JN.1 was identified in the US in September 2023, exhibiting a slow rate of spread in its early stages. However, in recent weeks, its global prevalence has increased substantially, with the WHO designating it as a “variant of interest”.
Recently, the World Health Organization (WHO) designated the coronavirus variant named JN.1 as a “variant of interest” as it triggered a new surge of COVID-19 cases in different parts of the world, including India, China, UK and US. While the situation is still evolving, here’s what scientists currently know about the JN.1 variant: It does not present a significant threat to public health, and the existing vaccines offer some degree of protection against it.
JN.1 shares a close genetic relationship with BA.2.86, another Omicron descendant that emerged last year. These two variants are nearly identical, differing only in a single aspect of their spike proteins — the component of the virus crucial for invading human cells.
The virus that causes COVID-19 is constantly changing. J N.1 was initially identified in the US in September 2023, exhibiting a slow rate of spread in its early stages. However, in recent weeks, its global prevalence has increased substantially.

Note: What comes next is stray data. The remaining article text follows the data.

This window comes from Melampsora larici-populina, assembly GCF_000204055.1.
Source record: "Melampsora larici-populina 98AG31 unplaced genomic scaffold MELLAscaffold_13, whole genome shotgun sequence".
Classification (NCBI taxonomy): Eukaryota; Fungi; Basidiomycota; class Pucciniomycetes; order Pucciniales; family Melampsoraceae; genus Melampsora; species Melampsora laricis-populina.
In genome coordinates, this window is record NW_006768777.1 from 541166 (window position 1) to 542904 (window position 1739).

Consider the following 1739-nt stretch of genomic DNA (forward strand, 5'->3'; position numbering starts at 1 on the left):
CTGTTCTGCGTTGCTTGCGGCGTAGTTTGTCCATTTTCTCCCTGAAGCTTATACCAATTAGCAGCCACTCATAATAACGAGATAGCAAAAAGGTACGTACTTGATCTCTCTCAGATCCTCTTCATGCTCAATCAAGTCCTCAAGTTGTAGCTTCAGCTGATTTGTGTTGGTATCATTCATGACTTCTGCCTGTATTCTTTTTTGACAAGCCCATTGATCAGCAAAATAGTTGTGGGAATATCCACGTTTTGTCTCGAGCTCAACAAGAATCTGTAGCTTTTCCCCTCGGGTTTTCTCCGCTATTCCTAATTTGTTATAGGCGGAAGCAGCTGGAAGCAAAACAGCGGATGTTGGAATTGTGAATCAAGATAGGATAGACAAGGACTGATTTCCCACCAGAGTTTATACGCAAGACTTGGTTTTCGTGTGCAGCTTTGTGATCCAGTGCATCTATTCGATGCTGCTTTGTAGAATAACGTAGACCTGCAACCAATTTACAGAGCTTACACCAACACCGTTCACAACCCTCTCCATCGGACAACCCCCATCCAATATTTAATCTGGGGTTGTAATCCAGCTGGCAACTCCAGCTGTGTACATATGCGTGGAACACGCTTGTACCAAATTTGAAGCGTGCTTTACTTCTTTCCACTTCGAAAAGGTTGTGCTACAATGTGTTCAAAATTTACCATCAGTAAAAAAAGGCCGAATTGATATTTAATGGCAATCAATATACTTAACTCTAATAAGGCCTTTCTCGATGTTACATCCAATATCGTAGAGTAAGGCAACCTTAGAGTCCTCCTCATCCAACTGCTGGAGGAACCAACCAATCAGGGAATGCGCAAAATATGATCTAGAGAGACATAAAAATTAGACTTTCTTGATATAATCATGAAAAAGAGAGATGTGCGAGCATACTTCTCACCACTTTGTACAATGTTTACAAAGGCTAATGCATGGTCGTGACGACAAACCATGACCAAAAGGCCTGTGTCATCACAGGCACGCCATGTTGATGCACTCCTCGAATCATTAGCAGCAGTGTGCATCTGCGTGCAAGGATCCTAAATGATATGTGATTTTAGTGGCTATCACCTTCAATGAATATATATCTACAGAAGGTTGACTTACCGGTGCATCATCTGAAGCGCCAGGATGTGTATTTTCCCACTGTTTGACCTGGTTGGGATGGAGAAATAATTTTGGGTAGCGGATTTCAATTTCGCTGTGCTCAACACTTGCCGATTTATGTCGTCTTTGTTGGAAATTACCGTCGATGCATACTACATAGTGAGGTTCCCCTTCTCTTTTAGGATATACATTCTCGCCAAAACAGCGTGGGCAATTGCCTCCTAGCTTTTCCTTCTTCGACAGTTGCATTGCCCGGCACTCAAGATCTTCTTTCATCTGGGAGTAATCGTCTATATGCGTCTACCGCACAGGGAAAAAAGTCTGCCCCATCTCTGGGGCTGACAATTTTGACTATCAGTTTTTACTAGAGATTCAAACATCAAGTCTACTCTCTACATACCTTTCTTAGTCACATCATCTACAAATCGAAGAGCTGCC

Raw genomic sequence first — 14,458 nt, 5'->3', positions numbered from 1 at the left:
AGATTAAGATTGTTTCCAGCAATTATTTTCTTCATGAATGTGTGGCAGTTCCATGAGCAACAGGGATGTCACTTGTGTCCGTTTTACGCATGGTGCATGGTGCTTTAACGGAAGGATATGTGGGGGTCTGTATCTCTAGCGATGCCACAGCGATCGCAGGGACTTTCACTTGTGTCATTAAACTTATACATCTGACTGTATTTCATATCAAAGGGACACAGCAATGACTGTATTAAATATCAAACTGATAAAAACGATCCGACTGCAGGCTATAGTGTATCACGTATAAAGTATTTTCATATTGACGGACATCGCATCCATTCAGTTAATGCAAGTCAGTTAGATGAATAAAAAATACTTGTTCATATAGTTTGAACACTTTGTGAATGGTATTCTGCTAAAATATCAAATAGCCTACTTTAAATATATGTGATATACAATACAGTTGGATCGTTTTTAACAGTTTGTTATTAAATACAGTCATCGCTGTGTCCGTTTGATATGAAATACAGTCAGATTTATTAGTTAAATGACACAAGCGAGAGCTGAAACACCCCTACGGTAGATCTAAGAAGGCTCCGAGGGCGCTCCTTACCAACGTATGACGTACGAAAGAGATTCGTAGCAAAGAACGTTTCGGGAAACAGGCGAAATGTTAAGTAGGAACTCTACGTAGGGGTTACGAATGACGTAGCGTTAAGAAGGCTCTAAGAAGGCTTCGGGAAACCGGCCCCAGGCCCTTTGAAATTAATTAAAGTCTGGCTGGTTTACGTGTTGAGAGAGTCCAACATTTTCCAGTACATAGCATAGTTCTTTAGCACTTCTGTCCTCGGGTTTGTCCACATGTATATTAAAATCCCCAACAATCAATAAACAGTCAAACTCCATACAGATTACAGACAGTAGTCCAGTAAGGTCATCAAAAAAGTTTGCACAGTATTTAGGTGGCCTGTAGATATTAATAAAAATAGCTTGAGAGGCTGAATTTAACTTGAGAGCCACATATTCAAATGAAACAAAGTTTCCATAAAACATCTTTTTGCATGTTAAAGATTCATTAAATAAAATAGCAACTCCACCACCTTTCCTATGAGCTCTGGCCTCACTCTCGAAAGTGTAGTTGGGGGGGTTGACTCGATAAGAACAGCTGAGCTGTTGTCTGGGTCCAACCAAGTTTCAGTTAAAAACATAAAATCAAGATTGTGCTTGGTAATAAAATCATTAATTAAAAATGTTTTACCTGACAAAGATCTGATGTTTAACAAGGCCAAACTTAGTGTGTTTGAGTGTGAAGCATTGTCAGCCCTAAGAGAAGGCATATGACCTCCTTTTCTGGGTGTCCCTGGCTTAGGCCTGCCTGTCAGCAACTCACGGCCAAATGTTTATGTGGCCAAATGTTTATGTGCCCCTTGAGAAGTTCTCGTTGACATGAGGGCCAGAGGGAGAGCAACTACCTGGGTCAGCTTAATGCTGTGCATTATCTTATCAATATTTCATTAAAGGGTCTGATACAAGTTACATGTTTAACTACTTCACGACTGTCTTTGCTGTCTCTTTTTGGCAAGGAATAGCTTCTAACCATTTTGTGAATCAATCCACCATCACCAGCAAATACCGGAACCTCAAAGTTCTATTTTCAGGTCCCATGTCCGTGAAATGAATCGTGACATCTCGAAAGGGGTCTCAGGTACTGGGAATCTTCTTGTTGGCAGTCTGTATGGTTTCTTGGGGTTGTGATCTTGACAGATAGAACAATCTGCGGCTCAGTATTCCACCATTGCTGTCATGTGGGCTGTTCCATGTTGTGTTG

Symptoms associated with the JN.1 variant of the coronavirus include fever, sore throat, runny nose, headaches, extreme fatigue, and gastrointestinal issues such as nausea and loss of appetite. These symptoms generally manifest as mild to moderate, with patients typically recovering within four to five days.
The uptick in SARS-CoV-2 cases, particularly in regions entering the winter season and amidst a surge of other viral and bacterial infections, is a cause of concern. The concurrent presence of SARS-CoV-2 and co-circulating pathogens is expected to amplify the burden on respiratory health.
For now, the most effective measures against the JN.1 variant, as well as other variants of SARS-CoV-2, continue to include vaccination, wearing masks in crowded indoor settings, and minimising contact with individuals who may be infected. The same measures we followed during the pandemic can be adopted for public safety and well-being.